And on the topic of design I liked the way the aft-facing couch and al fresco dining table is located next to the electrically-operated rear window and adjacent galley. Visually it separates the dining area from the wet areas, where swimmers and fisherman play - a simple thing but really effective at ensuring all feel comfortable and part of the action in their own way.
Shelter from the sun is provided by the fixed roof overhang, which extends at least a third of the length of the cockpit. It also acts as fixing point for a nicely curved stainless steel grabrail running all the way to the front of the windscreen. It's certainly needed to add assuredness to anyone negotiating their way to the bow, which is one of the few quibbles I have with the Mustang 43. I personally found this handle slightly low and the gunwales a bit narrow for complete comfort, swinging around the cockpit and up to the bow. In my notes I wrote that an additional handrail at the right place on the roof would make all the difference.
One short step on the same level brings you into the combined saloon, galley and helm station space, again on a single level. Refreshingly light-filled and airy, especially with manual sunroof open, this is a space designed to bring the world inside.
The large windows are at the right height to prevent the feeling of claustrophobia sometimes experienced in the cabins of smaller-volume boats. High-gloss natural timber and leather is in abundance throughout, adding a touch of timeless chic to the atmosphere.
As mentioned earlier the galley is located aft, keeping both the cockpit and the internal dining table within easy arm's reach and it was nice to see a lip around the contemporary Corian bench-tops. A home-style, vertically-standing fridge-freezer unit and pullout pantry will make most feel at home, and happy to make good use of the four-burner cooktop. A microwave/convection oven and a dishwasher are also on hand for convenience sake and with storage to burn, no excuses should be forthcoming.
Next to the cooktop sits a lift-top entertainment centre featuring a high-standard of electronics, as you would expect. This unit also provides a home for the drinks cabinet and pulls double-duty as a servery with the lid closed. The whole unit is a little too close to the cooktop for my liking but it would be difficult to shift it without compromising something else - compromise is an inherit feature of all boat design after all.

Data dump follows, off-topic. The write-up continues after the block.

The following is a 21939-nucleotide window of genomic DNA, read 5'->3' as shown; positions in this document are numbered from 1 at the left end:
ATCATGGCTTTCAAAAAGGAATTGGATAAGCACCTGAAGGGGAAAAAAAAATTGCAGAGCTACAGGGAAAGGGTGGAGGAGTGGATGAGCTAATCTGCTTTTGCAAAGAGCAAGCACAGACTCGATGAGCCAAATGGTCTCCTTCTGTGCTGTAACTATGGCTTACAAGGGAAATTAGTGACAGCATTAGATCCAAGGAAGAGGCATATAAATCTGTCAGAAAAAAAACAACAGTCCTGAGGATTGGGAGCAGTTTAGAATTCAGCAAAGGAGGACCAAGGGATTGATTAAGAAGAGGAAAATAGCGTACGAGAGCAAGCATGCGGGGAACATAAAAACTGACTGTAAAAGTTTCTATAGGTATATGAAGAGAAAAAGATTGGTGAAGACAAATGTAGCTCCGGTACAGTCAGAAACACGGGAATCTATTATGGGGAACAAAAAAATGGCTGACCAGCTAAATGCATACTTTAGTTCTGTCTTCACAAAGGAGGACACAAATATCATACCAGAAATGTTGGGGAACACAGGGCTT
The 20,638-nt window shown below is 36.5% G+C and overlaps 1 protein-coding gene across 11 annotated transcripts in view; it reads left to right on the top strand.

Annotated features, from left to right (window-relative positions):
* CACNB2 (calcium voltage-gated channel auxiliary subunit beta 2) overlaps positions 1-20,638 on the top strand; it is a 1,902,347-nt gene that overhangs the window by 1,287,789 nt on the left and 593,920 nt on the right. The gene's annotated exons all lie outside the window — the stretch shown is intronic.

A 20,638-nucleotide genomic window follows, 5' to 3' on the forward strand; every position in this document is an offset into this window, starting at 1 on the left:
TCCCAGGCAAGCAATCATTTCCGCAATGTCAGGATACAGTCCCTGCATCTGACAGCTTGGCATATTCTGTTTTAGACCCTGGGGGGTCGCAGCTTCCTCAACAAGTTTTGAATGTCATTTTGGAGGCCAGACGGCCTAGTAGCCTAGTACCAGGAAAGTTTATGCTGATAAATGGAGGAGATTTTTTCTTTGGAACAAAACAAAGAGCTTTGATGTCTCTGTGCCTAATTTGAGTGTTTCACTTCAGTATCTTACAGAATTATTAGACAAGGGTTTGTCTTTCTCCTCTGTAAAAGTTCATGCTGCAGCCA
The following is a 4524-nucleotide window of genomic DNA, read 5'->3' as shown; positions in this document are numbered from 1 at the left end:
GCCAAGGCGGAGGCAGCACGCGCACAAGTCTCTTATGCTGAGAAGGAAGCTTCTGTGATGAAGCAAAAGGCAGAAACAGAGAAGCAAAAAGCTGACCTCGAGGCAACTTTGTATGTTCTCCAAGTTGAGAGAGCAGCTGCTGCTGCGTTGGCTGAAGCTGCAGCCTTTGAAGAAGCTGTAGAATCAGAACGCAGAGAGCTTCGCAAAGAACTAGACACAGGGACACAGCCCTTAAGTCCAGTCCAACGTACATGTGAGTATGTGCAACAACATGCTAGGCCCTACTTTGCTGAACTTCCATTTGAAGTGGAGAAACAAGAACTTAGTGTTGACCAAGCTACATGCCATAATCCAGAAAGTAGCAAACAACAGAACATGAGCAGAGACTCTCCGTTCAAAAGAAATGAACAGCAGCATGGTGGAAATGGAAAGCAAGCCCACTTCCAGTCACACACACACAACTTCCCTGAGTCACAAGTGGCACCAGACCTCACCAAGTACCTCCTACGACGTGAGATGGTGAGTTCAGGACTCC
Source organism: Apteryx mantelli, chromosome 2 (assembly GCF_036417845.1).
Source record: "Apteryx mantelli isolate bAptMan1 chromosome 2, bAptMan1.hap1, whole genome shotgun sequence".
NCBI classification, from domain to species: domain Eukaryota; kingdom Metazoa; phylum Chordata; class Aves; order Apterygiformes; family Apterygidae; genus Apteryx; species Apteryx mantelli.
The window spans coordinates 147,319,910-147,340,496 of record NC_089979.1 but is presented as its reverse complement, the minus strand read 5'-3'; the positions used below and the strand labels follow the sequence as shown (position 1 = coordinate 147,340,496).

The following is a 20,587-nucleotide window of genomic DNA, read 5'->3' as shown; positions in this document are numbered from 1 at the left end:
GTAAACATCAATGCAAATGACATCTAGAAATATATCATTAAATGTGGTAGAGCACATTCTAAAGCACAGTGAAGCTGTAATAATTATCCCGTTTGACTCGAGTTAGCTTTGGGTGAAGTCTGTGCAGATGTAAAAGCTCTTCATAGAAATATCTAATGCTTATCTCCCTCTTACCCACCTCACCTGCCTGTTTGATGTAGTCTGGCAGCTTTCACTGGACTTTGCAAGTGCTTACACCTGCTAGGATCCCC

Facing the entertainment centre is a long and appealing settee around a cleverly hinged dining table. A pop-top lid reveals the wine storage rack - perfectly placed to keep the party rolling on. Step across the cabin from here and you're in the captain's domain in front of a sportily presented helm station (more details of that later).
In the last couple of years the industry has seen a significant overhaul in the approach production boatbuilders' take to sleeping cabin configurations. Inspired by the space initially freed-up by pod-drive installations and now applied consistently in conjunction with most propulsion systems, designers have completely rethought the opportunity a large central cabin presents. A wide range of innovative solutions can be seen in any number of this year's new releases and the Mustang 43 is no exception.
Presented in two cabins - a traditional master cabin forward and an innovative guest cabin central - the Mustang 43 provides refined quarters for as many as four adults and two children. Think of it as capable of catering to three generations of a family: grandparents in the master cabin, and mum, dad and the kids in the central cabin.
This is by virtue of that central cabin having a queen-sized berth laid laterally and adjacent to the engineroom bulkhead and a settee that converts to twin singles Pullman style - very clever and possibly a first for this size of vessel. Usually the kids have to toss their sleeping bags on the couch in the saloon.
Both cabins are serviced by a single, large bathroom and head that to my eye looked both classy and easy to keep clean.
ON THE HELM
As we have come to expect from this yard the Mustang 43 would prove to be in love with the water and a very pleasurable driving experience. For some reason I always feel I need to pull on a pair of leather driving gloves when I step behind one of these sporty helm stations. As a self-confessed Simrad fan I was delighted to see the NSS12 dominating the low-profile dash. Even as a bit of a flybridge aficionado it was easy to appreciate the comfort and high visibility afforded here.
From a performance viewpoint it is always good to go for a spin with Rosco. As a raceboat driver he knows exactly how to balance ride with whizz in any given sea conditions. Initially I found the tabs overly sensitive, but that was because I was being too heavy-handed in my approach. Incremental adjustments are all that is required.
As an option the twin 480hp shafts we were testing this day are at the boat's maximum and result in thrilling experience. The 43 literally explodes out of the hole and just keeps on going. Without trying too hard, we found ourselves rocketing up the harbor at 32.5kts consuming a comparatively economical 190lt/h. Frankly, I didn't want to hand the wheel over.
TYPE: Planing monohull
LENGTH: 13.45m (LOA); 13.36m (hull)
PEOPLE (NIGHT): 6
HOLDING TANK: 106lt
MAKE/MODEL: 2 x Volvo Penta D6 (standard); 2 x Volvo Penta IPS 400 (optional); 2 x 480hp Cummins QSB shaftdrives (optional)
TYPE: Six-cylinder turbo-diesel
RATED HP: 330 (each)
DISPLACEMENT: 5.5lt (each)
15 Waterway Drive,
Coomera, QLD, 4209
Phone: +61 7 5588 6000
From Trade-a-Boat Issue 433, Nov-Dec 2012. Story: Jeff Strang Photos: Barry Ashenhurst